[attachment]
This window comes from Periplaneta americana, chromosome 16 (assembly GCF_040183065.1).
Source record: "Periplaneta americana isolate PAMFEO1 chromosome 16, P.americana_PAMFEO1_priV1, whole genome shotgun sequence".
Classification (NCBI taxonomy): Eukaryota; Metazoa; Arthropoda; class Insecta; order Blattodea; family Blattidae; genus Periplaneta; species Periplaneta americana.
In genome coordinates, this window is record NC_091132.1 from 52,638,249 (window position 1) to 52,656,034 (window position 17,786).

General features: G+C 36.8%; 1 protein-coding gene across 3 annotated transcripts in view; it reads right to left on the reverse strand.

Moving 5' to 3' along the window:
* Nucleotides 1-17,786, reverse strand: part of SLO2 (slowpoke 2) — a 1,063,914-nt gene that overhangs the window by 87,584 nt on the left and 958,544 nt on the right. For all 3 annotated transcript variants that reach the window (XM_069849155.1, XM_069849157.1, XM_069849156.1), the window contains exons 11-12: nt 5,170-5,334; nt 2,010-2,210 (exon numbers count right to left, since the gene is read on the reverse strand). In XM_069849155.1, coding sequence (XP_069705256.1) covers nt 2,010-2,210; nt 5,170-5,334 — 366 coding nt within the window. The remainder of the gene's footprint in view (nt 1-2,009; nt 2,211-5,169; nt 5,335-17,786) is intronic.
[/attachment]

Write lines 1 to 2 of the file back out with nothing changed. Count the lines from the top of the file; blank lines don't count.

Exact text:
This window comes from Periplaneta americana, chromosome 16 (assembly GCF_040183065.1).
Source record: "Periplaneta americana isolate PAMFEO1 chromosome 16, P.americana_PAMFEO1_priV1, whole genome shotgun sequence".